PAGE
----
We scaled the strain gauges on the pull rods by jacking the car on four weight scales and used Dewesoft's two-point calibration: input the weight values with an empty car, then have a heavy driver sit in the car and input the new weight values from the scales. Finally, the parameters were saved to a TEDS chip in the DSUB9 connector of the strain gauge inputs which auto-configured any channel to which the sensor was connected at any time.
The Dewesoft X Math module was especially useful for our analysis of car behavior. To observe the lateral acceleration in corners the acceleration channels had to be low pass filtered to about 5 Hz. The damper displacement values were used in equations for pitch and roll calculation. Video and GPS data was extremely useful in post-processing to reference the location on the race track. Polygon plugin was also used for the display of the race track and the car.
The purpose of the data acquisition was to understand the behavior of the car and improve its characteristics. We could see the peak accelerations and wheel loads that occur on the race track and compare that to our simulated values to validate our design as well as improve the design of next year's car.
|Formula Student - UNI Maribor Grand Prix Engineering (GPE) - Cars|
|Competitions||· FS Germany 2011
· FSAE Italy 2011
|· FS UK 2012
· FS Austria 2012
· FS Germany 2012
|· FS UK 2013
· FS Germany 2013
· FS Austria 2013
|Mass||242 kg||211 kg||178 kg|
|Max power||60 kW||62 kW||35 kW|
|Frame||Aluminum tube chassis||Aluminum tube chassis||Aluminum tube chassis|
|Engine||Honda CBR 600 RR PC40||Honda CBR 600 RR PC40||KTM 450 SX-F|
|Gearbox||Sequential with 100ms of gear shift timing||Sequential with 100ms of gear shift timing||Sequential with 75ms of gear shift timing|
|Wheels||Keizer||OZ racing 13″||OZ racing 13″|
|Acceleration||0-100km/h: 3,5 s||0-100km/h: 3,4 s||0-100km/h: 3,7 s|
Problem – Wheels Off the Ground
A particular problem occurred in the early testing of the GPE12 car that was addressed by using the acquired data: the car suddenly got both inside wheels off the ground in one of the curves and only a quick reaction by the driver prevented it from rolling over. We could not really understand this phenomenon as the combination of wheel track (1200 mm) and center of gravity height (270 mm) allowed for the maximum lateral acceleration of 2.2 g for the inside wheels to stay on the ground.
The recorded data in Dewesoft showed peak lateral acceleration values of 1.7-1.8 g on the very grippy airport tarmac that we used as a test track. In theory that should not be enough force to take the inside wheels off the ground. So, what happened on that particular occasion? The data also showed that the peak lateral acceleration on that occasion wasn’t any higher than on previous laps.
Since the load did not increase, the increase of the roll angle could only be caused by a lower roll stiffness or roll damping. We examined the anti-roll bars and found out that a substantial amount of free play developed in its bearings. The anti-roll bars basically offered no resistance to roll due to this free play. It caused the chassis to gain rolling momentum at the onset of acceleration which tipped the car over.
The calculation of 2.2 g maximum lateral acceleration was based on a quasi-static assumption and did not take into account the roll inertia of the chassis, especially not with the defective anti-roll bars! Finally, our measurement system helped us pinpoint the problem and even fix it the same day it occurred.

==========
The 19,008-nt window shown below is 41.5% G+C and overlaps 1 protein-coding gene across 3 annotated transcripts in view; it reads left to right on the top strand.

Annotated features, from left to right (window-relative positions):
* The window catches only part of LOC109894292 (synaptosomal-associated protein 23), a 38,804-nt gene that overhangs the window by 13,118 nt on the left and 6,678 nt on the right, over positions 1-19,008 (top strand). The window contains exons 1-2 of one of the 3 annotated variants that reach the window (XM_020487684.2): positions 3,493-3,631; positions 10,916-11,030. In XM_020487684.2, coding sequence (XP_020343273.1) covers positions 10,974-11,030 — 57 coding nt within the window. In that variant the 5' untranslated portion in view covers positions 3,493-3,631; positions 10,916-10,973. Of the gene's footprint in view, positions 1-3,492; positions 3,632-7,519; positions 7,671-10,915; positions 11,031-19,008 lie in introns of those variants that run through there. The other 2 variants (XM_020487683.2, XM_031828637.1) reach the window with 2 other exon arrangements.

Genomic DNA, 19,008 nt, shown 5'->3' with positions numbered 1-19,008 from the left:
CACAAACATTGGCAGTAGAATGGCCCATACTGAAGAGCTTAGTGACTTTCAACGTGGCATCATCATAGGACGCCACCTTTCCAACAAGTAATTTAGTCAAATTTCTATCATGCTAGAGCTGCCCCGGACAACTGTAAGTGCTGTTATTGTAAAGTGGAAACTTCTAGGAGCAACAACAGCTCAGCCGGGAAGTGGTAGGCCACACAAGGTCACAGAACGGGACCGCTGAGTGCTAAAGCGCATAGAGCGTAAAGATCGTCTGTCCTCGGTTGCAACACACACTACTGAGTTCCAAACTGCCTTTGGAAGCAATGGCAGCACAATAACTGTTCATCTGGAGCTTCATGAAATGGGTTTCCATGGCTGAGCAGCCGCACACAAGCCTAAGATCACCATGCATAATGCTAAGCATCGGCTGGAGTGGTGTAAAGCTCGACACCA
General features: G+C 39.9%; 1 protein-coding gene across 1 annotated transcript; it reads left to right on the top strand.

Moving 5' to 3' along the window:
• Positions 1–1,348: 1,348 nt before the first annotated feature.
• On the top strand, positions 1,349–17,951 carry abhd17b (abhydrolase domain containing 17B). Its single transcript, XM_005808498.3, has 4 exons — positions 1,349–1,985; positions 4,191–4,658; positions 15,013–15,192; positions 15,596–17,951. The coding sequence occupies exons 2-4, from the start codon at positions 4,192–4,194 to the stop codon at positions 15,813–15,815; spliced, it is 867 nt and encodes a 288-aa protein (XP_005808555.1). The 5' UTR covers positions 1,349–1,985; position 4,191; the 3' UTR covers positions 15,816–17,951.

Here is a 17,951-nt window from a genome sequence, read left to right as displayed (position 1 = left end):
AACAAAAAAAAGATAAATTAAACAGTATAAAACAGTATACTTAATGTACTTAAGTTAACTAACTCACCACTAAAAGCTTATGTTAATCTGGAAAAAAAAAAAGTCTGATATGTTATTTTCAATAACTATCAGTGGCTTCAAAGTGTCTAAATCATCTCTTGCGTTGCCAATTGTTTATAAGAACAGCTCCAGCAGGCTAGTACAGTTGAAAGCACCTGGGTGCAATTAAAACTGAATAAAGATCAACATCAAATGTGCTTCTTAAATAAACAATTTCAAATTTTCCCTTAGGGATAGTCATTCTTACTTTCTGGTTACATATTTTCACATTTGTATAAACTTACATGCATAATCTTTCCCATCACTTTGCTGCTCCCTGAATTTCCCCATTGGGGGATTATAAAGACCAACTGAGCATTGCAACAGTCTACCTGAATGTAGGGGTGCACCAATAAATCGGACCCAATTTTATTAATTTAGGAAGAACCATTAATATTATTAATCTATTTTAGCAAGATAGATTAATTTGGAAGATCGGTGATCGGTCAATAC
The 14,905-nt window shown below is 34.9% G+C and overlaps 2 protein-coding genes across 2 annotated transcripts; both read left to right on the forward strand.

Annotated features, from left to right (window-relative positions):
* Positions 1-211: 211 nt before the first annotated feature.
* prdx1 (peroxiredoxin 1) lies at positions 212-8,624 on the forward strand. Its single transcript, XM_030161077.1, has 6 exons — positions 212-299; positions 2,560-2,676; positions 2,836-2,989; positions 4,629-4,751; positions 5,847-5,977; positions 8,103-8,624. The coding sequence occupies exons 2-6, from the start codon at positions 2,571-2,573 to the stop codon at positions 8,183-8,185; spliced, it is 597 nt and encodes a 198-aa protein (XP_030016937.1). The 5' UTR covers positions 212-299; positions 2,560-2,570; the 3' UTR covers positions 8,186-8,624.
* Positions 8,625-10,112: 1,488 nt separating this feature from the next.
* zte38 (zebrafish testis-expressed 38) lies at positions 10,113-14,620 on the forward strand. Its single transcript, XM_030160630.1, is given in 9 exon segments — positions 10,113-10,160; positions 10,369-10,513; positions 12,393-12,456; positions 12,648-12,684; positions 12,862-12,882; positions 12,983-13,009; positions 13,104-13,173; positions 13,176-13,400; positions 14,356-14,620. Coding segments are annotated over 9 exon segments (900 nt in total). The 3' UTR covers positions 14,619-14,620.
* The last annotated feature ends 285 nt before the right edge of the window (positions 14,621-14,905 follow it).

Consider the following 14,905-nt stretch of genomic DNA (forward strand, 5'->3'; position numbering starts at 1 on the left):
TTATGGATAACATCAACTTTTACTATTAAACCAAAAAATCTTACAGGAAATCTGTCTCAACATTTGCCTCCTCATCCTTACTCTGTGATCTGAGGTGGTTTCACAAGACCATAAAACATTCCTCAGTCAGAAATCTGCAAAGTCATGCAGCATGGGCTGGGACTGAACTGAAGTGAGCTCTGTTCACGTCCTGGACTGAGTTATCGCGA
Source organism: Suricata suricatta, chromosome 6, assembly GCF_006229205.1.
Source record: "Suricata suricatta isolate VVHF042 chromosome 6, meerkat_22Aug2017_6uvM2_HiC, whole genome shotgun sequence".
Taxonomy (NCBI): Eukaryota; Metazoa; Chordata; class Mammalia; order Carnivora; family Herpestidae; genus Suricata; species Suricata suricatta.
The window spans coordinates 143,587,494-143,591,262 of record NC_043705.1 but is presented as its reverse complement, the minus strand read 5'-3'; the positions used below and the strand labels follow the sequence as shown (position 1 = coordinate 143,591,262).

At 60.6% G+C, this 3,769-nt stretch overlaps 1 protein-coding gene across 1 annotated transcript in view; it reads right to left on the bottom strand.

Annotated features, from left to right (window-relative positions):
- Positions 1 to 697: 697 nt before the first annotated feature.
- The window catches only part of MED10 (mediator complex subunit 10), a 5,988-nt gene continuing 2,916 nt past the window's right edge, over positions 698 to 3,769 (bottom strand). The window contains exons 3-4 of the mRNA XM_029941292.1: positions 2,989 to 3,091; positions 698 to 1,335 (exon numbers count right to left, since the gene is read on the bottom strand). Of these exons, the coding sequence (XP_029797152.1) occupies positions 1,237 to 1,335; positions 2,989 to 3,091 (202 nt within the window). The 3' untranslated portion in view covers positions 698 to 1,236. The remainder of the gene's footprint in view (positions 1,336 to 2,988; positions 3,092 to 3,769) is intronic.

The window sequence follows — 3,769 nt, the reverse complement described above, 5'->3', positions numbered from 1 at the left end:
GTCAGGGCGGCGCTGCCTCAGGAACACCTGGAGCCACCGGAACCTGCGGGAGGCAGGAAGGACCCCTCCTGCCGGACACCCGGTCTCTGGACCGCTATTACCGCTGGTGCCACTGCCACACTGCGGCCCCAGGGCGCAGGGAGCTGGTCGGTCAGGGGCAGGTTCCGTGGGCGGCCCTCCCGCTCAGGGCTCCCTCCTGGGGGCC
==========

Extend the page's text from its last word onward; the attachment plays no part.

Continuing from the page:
Dewesoft X data file taken with Deweoft data acquisition devices during testing of formula student race car.
Employed by Dewesoft – The GPE Gang
The experience of working with Dewesoft hardware, software, and the Dewesoft team persuaded several UNI MB GPE team members to join Dewesoft forces soon after their studies. There is now a »GPE gang« of five in the company.
Bojan Čontala was the first member to join Dewesoft right after he finished his GPE duties as a team captain in 2013. Being a mechatronics engineer he was responsible for DAQ and electronics and worked with the Dewesoft system in 2012 before taking over the role of team captain. He drove the team's van on his own for 26 hours straight from Maribor to Silverstone, UK. He is doing more of the same today as a regional sales manager for Europe in Dewesoft.
Two years later three more ex-GPE members joined Dewesoft: Luka Jerman, Aleksander Klemenčič, and myself. Luka played many important technical roles in the GPE team right from the start in 2011, working in composites simulation and design (2012) then in vehicle dynamics simulation and suspension design (2013) and finally as technical director (2014). Today Luka is a software developer for automotive applications in Dewesoft.
The Dewesoft GPE Gang - from left to right: Luka Jerman, Primož Gorenšek, Dino Florjančič, Aleksander Klemenčič (in the car), and Bojan Čontala.
Alex was a jack of all trades and master of many already back then. He worked on the sequential shifting mechanism, electronics, engine tuning, and welded 0.5 mm aluminum when needed. In 2012 we had a big car launch in central Maribor with the Slovenian minister of education present. The engine did not fire up just half an hour before the event. When everyone lost hope, Alex opened the MoTeC ECU and soldered a wire onto the PCB that solved the problem. He does more of the same today as a key developer focused on low-cost DAQ devices.
I co-founded the GPE team in 2011 and was team captain for the first two seasons. It was an unforgettable ride, designing the car, chasing for sponsors, racing around Europe against competitors from all over the world. It is not all that much different today in my role as a managing director of MonoDAQ.
Soon after Primož Gorenšek joined as well. I think the GPE project might have lasted less than a year if it wasn’t for Primož. He was the only guy in our first year who was able to work with the engine and its electronics – and actually made it work. Well, he did destroy a few of them as well, you can still find smashed valves and pistons in the GPE workshop in Maribor. Primož is now an Automotive and Combustion application engineer at Dewesoft and works closely with Bojan and Luka still today.
“Formula Student is the best engineering school in the world”, founder and president of the international vehicle dynamics consultant group OptimumG, Claude Rouelle, said in an interview, "Formula Student success is not just about designing good cars, it is about designing good teams".
And sure, both were achieved in Slovenia. The GPE certainly fulfilled its purpose for our part – it added the practical experience to the theory that enables us to contribute to an advanced electronic company supplying the automotive industry worldwide. The UNI Maribor Grand Prix Engineering team is recruiting again in March 2020!